Sometimes an ERISA-governed disability benefit claim is denied on a specific issue that precludes the need for a full development of the record on the merits of the claim. E.g., claimant was not eligible for benefits because he was not a full-time employee at the time of disability.

But when should courts order remand, after determining the claimant may be eligible for benefits?  This new decision provides some helpful guidance.

Here’s the case of Newsom v. Reliance Standard Life Ins. Co., 2022 WL 500403, __ F.4th __ (5th Cir. February 18, 2022)(“‘[I]t is unnecessary for plans to hedge their bets on a possible reversal on appeal by requiring that, after a plan has already found that an employee does not qualify for disability benefits under the ‘own occupation’ standard, it also must determine whether the employee is disabled from  ‘any occupation.’’”)

FACTS: Newsom sought ERISA-governed short and long term disability benefits, claiming he had chronic fatigue syndrome, depression, and other ailments. Reliance denied benefits because, by the time Newsom filed his claim he was part-time and not eligible for LTD benefits. The District Court concluded, however, that Newsom was eligible for benefits but refused to remand the claim and then “summarily awarded $194,290.72”.  Reliance appealed.

ISSUE: Whether the district court should have remanded the claim back to the claims administrator after concluding Plaintiff was eligible as a full-time worker.

FIFTH CIRCUIT COURT OF APPEALS REVERSES, HOLDING: YES.

  1. Plaintiff was eligible for long term benefits because plaintiff was “full-time” as defined under the policy. Op. at 7.
  2. The District Court erred in failing to remand so Reliance could develop a full factual record on the merits of his benefits claim. Op. at 12-13.
  3. Plaintiff argued that court precedent suggests remand should be denied because Reliance should have made “their record prior to coming to federal court” and “allow[ing] the administrator another opportunity to make a record discourages this effort.”  Op. at 12.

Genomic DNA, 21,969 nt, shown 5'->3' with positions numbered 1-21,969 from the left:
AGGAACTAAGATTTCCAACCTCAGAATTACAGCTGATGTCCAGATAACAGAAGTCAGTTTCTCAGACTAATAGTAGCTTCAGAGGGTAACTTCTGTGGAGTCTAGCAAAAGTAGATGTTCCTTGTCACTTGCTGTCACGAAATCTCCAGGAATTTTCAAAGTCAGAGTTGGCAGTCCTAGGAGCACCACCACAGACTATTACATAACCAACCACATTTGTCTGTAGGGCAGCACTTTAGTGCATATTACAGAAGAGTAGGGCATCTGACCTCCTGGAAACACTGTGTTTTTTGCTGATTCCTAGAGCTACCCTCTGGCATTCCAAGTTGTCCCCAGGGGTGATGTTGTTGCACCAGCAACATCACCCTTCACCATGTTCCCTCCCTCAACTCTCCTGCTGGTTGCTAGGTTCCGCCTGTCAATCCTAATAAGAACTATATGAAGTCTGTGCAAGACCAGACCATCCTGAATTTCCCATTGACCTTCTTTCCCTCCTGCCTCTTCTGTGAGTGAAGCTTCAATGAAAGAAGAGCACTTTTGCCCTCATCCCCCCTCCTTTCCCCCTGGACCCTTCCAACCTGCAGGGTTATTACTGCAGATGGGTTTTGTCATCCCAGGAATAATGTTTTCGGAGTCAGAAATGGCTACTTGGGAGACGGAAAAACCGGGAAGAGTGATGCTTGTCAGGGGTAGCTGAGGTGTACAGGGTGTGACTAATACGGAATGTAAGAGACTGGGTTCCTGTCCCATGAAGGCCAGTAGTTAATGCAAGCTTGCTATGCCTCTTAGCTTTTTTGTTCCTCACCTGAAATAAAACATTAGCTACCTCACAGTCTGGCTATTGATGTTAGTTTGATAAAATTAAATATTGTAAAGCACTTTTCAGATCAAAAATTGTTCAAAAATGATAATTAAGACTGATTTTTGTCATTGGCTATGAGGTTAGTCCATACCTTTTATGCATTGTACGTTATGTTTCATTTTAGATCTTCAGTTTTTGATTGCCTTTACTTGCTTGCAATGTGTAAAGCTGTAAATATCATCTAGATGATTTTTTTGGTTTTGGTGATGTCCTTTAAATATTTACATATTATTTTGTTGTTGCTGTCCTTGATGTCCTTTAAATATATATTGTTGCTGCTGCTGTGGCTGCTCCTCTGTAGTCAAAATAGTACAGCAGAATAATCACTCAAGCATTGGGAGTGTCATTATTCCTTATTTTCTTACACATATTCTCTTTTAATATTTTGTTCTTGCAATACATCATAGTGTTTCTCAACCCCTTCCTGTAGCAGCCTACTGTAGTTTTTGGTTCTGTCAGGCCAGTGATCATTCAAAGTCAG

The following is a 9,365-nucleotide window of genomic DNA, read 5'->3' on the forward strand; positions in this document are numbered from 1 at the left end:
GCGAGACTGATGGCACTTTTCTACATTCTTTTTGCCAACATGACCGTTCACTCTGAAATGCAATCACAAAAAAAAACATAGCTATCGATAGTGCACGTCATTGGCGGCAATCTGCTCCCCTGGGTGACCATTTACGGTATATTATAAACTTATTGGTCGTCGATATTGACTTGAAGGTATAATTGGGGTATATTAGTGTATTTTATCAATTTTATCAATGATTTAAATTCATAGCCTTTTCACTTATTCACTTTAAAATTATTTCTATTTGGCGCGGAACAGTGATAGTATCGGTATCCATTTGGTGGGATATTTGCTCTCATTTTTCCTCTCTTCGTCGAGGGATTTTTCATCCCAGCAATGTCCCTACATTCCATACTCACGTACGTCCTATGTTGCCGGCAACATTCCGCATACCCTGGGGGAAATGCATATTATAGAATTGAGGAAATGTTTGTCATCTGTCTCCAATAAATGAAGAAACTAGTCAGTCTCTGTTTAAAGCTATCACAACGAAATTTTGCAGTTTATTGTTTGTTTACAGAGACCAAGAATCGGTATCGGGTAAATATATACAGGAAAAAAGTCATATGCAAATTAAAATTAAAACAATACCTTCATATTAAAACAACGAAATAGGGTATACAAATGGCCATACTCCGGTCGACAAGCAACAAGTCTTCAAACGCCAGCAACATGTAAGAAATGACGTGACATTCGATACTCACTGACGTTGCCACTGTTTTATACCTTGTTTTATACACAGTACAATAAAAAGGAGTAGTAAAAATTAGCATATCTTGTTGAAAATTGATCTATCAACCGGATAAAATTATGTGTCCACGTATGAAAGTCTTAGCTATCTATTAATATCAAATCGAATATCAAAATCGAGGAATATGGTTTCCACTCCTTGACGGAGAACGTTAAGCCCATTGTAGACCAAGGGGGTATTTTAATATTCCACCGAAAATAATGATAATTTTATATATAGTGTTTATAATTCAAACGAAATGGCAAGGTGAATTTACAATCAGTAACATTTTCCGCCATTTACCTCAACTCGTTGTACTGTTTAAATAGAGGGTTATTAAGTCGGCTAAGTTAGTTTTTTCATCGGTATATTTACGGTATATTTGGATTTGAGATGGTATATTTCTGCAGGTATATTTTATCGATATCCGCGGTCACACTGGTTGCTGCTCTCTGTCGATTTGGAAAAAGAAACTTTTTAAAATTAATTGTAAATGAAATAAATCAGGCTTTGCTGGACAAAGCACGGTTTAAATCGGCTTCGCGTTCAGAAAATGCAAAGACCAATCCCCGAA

4. The Court of Appeals stated that remand in this case would be appropriate because the record on remand would be focused on a merits determination whether Newsom was entitled to benefits, which is different from the record developed to assess whether Newsom was a full-time worker. Op. at 12.
  5. “‘Because Defendants denied that coverage ever existed until the matter was before the district court, the administrator never had occasion to exercise discretion to interpret the terms of the Plan.’” Op. at 13.
  6. “Remand was proper because ‘the disability issue did not ripen into an apple ready to be bitten until after an initial finding of eligibility.’” Op. at 13.
  7. “‘[I]t is unnecessary for plans to hedge their bets on a possible reversal on appeal by requiring that, after a plan has already found that an employee does not qualify for disability benefits under the ‘own occupation’ standard, it also must determine whether the employee is disabled under from ‘any occupation.’’” Op. at 14 (citing Pakovich v. Broadspire Svcs. Inc., 535 F.3d 601, 605 (7th Cir. 2008)).
  8. The district court “provided no explanation for how it reached the amount of disability that Newsom should be awarded beyond noting ‘there is no evidence of any offset or reduction to which Reliance is entitled.’…An administrative record answering these questions was simply not before the district court, irrespective of de novo review.”’ Op. at 15.
  9. “Once the district court determined that Newsom was in fact eligible for LTD benefits, and the date on which his eligibility began, it should have stopped as well and remanded the case for Reliance to make the separate disability determination.” Op. at 16.